“I have always been an avid collector of fine china, crystal and silver, and my personal collection includes many Wedgwood pieces I am very proud to own. Our line with Wedgwood offers a range of beautiful and timeless pieces that can be collected and enjoyed for years to come,” said Martha Stewart, Founder of MSLO. 

I absolutely applaud Macy’s strategy of negotiating exclusives with mass-appeal designers like Martha Stewart and Tommy Hilfiger, to name just two.  Target has certainly shown us the power of the excusive deals which positioned them as relevant arbiters of trends – even in a discount environment.  Of course, Macy’s is not Target and is supposedly courting an aspirational customer, including those who may now be shopping at Target.

Macy’s is seeking to make department stores relevant again and this is one of many well-considered strategies they are employing, as well as effectively positioning their own brands (INC, Hotel Collection, etc.), improving the store environment, etc.  

Here’s my question:  Will the consumer (particularly the aspirational customer) ever tire of the next great Martha collection?  

I was shopping in my local Macy’s in December.  I was amazed by the percent of the housewares department devoted to the Martha Stewart Collection.  I did think the Collection was quite good – nice product, effective packaging, good value and quality.  I noticed also the nice chunk of real estate in bedding and furniture devoted to the exclusive Martha products.  And now, the table top department will likely carve out an equally impressive space for the Martha/Wedgwood product.  

My concern is that like anything that seems to be working, stores often find a way to beat it to death. In this case by devoting potentially too much space and crowding out and marginalizing other options.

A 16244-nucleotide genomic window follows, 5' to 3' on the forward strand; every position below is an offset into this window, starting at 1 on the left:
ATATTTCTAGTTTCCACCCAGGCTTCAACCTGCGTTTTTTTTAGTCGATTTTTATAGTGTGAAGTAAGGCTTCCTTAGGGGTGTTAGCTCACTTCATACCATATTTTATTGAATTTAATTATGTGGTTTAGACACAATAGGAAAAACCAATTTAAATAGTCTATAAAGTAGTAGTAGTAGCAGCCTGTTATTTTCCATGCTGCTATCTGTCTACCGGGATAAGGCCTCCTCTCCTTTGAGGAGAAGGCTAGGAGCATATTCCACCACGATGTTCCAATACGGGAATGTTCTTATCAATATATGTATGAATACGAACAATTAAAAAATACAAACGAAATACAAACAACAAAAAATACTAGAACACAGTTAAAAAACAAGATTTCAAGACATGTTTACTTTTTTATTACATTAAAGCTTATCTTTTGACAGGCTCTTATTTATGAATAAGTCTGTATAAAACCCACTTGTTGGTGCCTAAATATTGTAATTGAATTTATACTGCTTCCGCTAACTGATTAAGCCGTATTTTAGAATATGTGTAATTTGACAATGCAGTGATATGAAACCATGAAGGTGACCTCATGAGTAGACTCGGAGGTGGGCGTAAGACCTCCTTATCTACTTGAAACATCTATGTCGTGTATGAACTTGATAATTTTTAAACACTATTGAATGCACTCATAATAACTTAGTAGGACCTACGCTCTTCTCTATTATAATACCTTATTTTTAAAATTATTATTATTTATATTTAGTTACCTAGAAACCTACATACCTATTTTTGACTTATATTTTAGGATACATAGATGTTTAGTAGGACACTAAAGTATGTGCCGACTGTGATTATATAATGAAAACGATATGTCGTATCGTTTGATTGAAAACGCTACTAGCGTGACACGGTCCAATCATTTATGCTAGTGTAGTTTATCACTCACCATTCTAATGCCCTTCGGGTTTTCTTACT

The whole idea of “exclusive” in aspirational product includes some level of scarcity.  No scarcity here – you and your entire neighborhood can have the same products in your kitchen (and bath and more).  The mass customer doesn’t mind as much, but the aspirational customers (which Macy’s is trying to court) do care.  They want to feel like what they buy for their homes is a signature of their taste and personality.  Make it look too huge, and this customer will look elsewhere for her kitchen gadget, saucepan, bedding, or china.

A second point particular to the housewares product was that the brand image presented here through packaging, signing and presentation clearly screamed “gift”.  This might help explain the size of the presentation in December, but it makes me concerned for February and beyond.  This gift-oriented packaging and presentation will not play well to customers wanting to pick up a new sauce pan for themselves.

Please, Macy’s.  As you score more of these incredible exclusive deals (i.e. the recent Tommy Hilfiger coup), keep your aspirational customer in mind.  We want the products – but we want them to feel special.  Don’t overdo the presentation or the marketing. 

Mike Osorio, your Dare to be Contagious! ™ strategist